ENGLISH POETRY 1579-1830: SPENSER AND THE TRADITION

Samuel Butler

(1613-1680)


Samuel Butler was born in Worcestershire and may have studied at the King's School, Worcester; he served as a private secretary before marrying and publishing the first part of Hudibras in 1663. He was secretary to the Duke of Buckingham (1670-74). While Butler's unsuccessful attempts at preferment became the matter of legend, Hudibras was imitated in hundreds of seventeenth and eighteenth-century burlesque poems. William Hazlitt remarked, "He has exhausted the moods and figures of satire and sophistry. His rhymes are as witty as his reasons."


TEXT RECORDS:

1664Hudibras.
1668 ca.A Squire of Dames.

PUBLICATIONS:

Mola asinaria by William Prynne. 1659.
The Lord Roos his answer to the Marquess of Dorchester's letter. 1660.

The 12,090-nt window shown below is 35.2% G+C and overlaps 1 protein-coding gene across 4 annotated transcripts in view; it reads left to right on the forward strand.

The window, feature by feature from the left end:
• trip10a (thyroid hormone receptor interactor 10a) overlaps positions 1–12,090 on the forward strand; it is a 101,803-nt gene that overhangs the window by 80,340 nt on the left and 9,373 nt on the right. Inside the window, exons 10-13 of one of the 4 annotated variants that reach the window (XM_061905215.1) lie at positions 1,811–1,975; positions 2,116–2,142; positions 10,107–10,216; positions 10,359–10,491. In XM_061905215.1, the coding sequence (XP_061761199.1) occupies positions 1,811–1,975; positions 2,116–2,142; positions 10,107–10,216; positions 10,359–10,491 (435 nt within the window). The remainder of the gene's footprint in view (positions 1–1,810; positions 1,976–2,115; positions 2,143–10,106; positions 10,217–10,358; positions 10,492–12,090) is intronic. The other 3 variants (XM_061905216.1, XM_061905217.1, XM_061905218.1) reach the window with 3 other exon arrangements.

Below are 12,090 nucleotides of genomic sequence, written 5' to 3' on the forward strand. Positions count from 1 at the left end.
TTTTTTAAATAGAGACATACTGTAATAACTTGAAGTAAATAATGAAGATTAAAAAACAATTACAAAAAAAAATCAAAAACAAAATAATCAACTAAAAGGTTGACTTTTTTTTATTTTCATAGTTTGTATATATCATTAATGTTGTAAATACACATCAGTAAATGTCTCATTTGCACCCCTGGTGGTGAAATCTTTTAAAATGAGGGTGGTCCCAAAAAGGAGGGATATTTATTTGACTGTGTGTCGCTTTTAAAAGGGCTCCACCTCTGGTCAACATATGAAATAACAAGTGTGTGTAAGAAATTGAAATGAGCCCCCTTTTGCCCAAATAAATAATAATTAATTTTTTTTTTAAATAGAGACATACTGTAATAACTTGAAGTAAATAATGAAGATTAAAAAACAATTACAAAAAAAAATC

Hudibras: the first part. 1663.
Hudibras: the second part. 1664.
To the memory of the most renowned Du-Vall. 1671.
Two letters. 1672.
Hudibras: the third and last part. 1678.
Cydippe her answer to Acontius. In Ovid's epistles, 1680.
Mercurius Menippeus: the loyal satirist. 1682.
The plagiary exposed: or an answer to a newly revived calumny against the memory of King Charles I. 1691.
The posthumous works. 1715-17, 1732, 1734.
Genuine remains in verse and prose, ed. R. Thyer. 1759.
Complete works, ed. A. R. Waller and Rene Lamar. 3 vols, 1905-28.
Satires and miscellaneous poetry and prose, ed. R. Lamar. 1928.
Characters, ed. Charles W. Daves. 1970.
Hudibras, ed. John Wilders. 1967.
Prose observations, ed. de Quehen. 1979.